Dr. Adrianne Fugh-Berman, a pharmacology researcher at Georgetown University, believes “there’s real telehealth and there’s fake telehealth.” She said real telehealth was an asset during the worst parts of the pandemic. However, the fake telehealth companies are, in her view, “companies who are just bypassing clinicians to provide drugs to patients.” This is a scary phenomenon. Fugh-Berman runs Georgetown’s PharmedOut program, a project to educate healthcare professionals on pharmaceutical marketing practices. According to PharmedOut’s resources, companies that use direct-to-consumer advertising are not subject to FDA regulations if they provide “disease awareness,” even though these campaigns can “lead to the overuse of marginally effective or potentially dangerous drugs for minor conditions.” PharmedOut warns that this practice can harm public health, mainly as more companies rely on social media.

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In 2022, the telehealth platform Cerebral began offering virtual treatment for multiple mental health conditions, including anxiety, depression, insomnia, and attention deficit disorder. They are currently facing legal proceedings stemming from the company’s policies of prescribing controlled medications such as Adderall. A subpoena by the DOJ resulted from an investigation into Cerebral due to possible violations of the Controlled Substances Act. It followed a report published in The Wall Street Journal citing concerns by a former employee who reported feeling “pressured to prescribe Adderall and other drugs used to treat ADHD.” Last week, the Justice Department and the Federal Trade Commission filed an amended complaint against Cerebral and its former executives.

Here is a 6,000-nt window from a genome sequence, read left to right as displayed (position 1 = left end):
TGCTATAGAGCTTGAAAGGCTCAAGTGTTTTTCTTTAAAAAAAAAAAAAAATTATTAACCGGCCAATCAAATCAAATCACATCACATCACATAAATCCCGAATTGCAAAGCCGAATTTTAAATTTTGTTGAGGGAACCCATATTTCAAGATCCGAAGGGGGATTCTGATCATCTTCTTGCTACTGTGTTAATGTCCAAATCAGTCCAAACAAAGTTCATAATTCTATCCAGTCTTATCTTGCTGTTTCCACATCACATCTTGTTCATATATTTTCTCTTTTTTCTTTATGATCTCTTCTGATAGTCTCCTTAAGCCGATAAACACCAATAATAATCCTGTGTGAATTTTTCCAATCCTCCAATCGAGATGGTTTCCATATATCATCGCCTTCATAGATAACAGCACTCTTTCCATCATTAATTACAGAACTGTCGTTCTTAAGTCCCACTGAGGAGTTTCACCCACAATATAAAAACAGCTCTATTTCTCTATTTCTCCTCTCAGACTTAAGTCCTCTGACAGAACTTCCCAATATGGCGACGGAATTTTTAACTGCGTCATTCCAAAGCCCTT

Why is this situation going to get worse?

The continued shortage of medication to treat ADHD is going to get worse. The CDC’s advisory states, “Patients who rely on prescription stimulant medications to treat their ADHD and have been using this or other similar subscription-based telehealth platforms could experience a disruption to their treatment and disrupted access to care.” There is legitimate concern by the CDC that patients whose care or access to prescription stimulant medications is disrupted might seek medicines outside of the regulated healthcare system. This might significantly increase their risk of overdose due to the prevalence of counterfeit pills in the illegal drug market that could contain unexpected substances like fentanyl. They, therefore, recommend that clinicians prescribe naloxone, an overdose-reversal drug, to any patient who obtains ADHD medications outside of the health care system.

Knowing that the shortage will only get worse, what can be done? Practitioners and patients can contact their local representatives to urge them to treat the shortage as a serious public health concern. The organization CHADD, which represents children and adults with ADD, urges adult patients and parents of children with ADD to write a letter to share frustrations with members of Congress. You can use the sample version on their website as written or fill in your experiences and concerns about the shortage and send or email it to your elected officials in Congress. When elected officials receive many letters from their home states, they must recognize this collective voice and are more likely to act.


Blum, Dani. “A.D.H.D. Startup Executives Accused of $100 Million Fraud in Adderall Scheme.” The New York Times, 13 June 2024.

Ducharme, Jamie. Why the Adderall Shortage Has Lasted So Long. Time Magazine, 18 Apr. 2023.

“Emergency Preparedness and Response | CDC.” Emergency Preparedness and Response | CDC, 13 June 2024,

Retz, Wolfgang, and Michael Rösler. “Association of ADHD with Reactive and Proactive Violent Behavior in a Forensic Population.” ADHD Attention Deficit and Hyperactivity Disorders, no. 4, Springer Science and Business Media LLC, Nov. 2010, pp. 195–202.

Robinson, Rebekah. “Telehealth Start-Ups Are Monetizing Misinformation – and Your Data.”.Coda, 15 May 2023.

“United States Sues Telehealth Providers and Executives for Unfair and Deceptive Conduct.” U.S. Department of Justice, 10 June 2024.

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Publish date : 2024-06-28 18:47:42

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Author : africa-news

Publish date : 2024-06-28 19:09:04

Copyright for syndicated content belongs to the linked Source.